Granted, he can point to his own little corner of Protestant Christianity which is faithfully preaching, celebrating the sacraments, and speaking out against the erosion of long-held Christian social norms, this is, as he readily admits, just one little corner of the faith. The ground, as it were, is rapidly slipping away beneath the feet of believers like Trueman because, fundamentally, the system which underpins their beliefs is flawed from the beginning. It is a system which has wrenched the Bible from its proper mooring within the Church and the Apostolic Tradition that, as it evidenced by the experience of Protestant Christianity, it is not a sustainable one.
After all, what’s to say that the reading and understanding of Trueman’s church on enormously important issues like baptism, salvation, and Christian marriage is anymore correct that those mega-churches down the street? There is no metric, no system laid out in Protestant Christianity, by which all Protestants can agree. It becomes, as Trueman himself seems to admit, a contest of egos. Which theologian seems to have it best figured out? Which reading of the Scriptures is the most plain sense? And in that system, who becomes the arbiter but me and you?
Lastly, Trueman is critical of Catholic Christianity for playing up elements of its history as a kind of pious nostalgia. Cardinal Newman, he writes, was speaking about one particular time in Catholic history when he wrote, “To be deep in history is to cease to be Protestant.”
Here, Trueman misses the point altogether. When St. John Henry Newman penned his now famous line he was writing at the end of a long look at the history of Christianity. The quotation comes, after all, in An Essay on the Development of Doctrine. Newman is not, as Trueman seems to suggest, comparing the Roman Catholic Church of the 19th century with one particular snapshot of the Early Church, circumscribing all of the history, decent and indecent, which came in between. Not at all.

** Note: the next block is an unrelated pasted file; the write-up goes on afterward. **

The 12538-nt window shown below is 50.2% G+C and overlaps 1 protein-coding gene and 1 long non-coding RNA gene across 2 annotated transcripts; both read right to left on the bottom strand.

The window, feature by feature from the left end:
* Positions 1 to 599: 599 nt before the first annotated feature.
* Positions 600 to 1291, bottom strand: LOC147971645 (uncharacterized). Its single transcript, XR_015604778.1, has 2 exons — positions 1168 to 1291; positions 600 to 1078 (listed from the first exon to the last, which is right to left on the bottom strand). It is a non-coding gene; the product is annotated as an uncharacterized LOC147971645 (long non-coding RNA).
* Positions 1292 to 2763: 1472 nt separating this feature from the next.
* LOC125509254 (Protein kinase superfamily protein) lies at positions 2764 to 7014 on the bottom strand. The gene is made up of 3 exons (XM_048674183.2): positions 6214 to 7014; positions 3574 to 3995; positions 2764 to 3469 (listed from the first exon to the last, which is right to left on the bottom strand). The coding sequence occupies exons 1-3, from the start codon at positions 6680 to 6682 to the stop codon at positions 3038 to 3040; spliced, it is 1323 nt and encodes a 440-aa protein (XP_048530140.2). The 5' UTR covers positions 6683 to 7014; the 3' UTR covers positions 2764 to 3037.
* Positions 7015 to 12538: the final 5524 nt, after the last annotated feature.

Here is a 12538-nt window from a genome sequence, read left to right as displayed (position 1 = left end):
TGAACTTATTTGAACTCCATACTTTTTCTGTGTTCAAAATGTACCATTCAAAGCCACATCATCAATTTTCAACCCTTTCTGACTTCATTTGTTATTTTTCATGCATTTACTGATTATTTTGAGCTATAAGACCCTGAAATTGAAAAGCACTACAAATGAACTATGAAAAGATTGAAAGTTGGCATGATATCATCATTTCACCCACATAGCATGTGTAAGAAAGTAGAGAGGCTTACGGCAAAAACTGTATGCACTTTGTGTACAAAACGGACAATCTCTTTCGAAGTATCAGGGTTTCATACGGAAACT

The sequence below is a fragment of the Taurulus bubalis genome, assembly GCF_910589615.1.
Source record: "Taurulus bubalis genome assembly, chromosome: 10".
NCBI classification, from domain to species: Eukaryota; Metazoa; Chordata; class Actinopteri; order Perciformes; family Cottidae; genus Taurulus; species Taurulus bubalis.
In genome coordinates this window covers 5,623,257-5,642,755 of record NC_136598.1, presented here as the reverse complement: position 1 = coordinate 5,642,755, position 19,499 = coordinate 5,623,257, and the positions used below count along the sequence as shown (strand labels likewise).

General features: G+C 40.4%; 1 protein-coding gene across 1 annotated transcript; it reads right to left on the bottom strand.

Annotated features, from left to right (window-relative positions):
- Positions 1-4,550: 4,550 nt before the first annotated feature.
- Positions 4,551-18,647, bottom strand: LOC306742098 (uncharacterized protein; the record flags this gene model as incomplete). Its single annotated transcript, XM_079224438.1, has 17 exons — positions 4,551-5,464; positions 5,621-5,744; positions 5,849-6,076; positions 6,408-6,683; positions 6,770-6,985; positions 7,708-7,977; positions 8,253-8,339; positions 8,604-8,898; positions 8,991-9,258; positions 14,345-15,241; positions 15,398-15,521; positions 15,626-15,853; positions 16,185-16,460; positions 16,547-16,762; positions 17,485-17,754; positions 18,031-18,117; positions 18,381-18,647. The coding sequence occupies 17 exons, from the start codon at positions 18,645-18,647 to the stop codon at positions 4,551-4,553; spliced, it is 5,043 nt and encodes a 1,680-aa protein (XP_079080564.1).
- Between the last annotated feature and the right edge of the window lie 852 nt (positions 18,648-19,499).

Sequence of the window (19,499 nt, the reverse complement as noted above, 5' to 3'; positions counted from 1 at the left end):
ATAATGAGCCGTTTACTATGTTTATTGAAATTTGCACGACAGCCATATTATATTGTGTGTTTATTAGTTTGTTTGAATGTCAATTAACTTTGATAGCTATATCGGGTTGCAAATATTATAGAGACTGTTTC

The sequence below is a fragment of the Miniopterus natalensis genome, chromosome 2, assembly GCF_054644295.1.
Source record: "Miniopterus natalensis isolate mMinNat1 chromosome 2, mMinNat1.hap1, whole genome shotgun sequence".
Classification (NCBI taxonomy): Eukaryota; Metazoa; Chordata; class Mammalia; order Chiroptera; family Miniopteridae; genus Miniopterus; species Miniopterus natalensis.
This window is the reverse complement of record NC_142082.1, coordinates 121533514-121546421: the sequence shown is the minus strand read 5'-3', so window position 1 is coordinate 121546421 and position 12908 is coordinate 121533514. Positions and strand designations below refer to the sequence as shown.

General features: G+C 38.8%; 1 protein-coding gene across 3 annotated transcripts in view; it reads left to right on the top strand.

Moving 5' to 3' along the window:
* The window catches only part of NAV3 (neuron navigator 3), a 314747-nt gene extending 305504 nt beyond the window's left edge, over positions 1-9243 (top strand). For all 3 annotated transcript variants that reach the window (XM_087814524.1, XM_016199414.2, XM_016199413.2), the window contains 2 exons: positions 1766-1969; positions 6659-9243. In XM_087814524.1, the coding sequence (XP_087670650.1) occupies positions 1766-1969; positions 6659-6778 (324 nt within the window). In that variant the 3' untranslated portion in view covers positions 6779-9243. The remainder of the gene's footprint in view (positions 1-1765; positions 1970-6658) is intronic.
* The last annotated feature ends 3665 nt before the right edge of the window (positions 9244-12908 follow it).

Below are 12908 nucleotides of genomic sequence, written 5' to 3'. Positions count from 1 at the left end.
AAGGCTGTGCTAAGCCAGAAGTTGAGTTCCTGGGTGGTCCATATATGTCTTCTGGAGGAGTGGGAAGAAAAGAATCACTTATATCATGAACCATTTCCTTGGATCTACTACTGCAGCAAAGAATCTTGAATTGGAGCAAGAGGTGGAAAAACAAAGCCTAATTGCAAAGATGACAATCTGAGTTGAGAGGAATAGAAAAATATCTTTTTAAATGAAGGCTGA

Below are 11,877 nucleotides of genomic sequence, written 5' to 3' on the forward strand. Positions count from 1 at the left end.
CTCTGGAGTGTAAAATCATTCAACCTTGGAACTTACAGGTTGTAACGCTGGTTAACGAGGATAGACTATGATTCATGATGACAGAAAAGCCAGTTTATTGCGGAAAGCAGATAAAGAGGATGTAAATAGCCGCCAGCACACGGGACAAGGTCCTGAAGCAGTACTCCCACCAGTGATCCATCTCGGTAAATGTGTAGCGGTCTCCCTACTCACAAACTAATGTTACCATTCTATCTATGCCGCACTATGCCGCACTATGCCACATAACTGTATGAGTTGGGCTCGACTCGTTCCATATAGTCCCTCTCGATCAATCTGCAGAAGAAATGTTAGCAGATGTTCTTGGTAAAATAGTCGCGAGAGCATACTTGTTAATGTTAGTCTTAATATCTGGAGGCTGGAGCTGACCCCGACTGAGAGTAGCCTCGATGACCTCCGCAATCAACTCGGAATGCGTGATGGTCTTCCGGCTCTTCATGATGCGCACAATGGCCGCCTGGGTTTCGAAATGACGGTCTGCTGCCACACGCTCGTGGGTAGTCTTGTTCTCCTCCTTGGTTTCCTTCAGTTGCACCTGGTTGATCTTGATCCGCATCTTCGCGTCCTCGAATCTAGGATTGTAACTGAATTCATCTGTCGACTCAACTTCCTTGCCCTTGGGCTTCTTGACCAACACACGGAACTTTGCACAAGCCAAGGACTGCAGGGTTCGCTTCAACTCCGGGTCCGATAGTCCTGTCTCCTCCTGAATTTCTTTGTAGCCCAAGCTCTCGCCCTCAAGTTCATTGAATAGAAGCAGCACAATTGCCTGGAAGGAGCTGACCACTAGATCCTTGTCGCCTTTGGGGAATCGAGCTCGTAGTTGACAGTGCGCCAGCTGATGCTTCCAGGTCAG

Newman coined that prophetic quote after a clear-eyed consideration of the history of the Church throughout all time, not anymore nostalgic for the blood-soaked martyrs of the Great Persecution anymore than he was allergic to the hard reality of the Avignon Papacy. No, what Newman saw was a Church which lived, thrived, and marched on down through the ages in spite of everything which threatened to shake its sometimes tenuous claim as the Bride of Christ throughout all time.
What Trueman fails, I think, to understand is that Catholic Christianity sees the whole timeline of history as its own. We can confidently say, Look! There is the Catholic Church! In times when popes were putting their dead predecessors on trial just as we can say it when we imagine St. Thomas Aquinas, prostrate before the altar, uttering famously, “Domine, non nisi Te.”
Why I am Catholic on Reformation Day when a pious reformer like Trueman is not?
Because in shame and sanctity the Church is greater than the sum of its individual members, even when those members sit in St. Peter’s chair. Because the Catholic Church is, at times, stumbling along but it is the Catholic Church and it survives in a long, continuous, sometimes twisting and turning line all the way back to Jesus Christ, His apostles, and a promise that had something to do with the gates of Hades which, I’m told, will never prevail.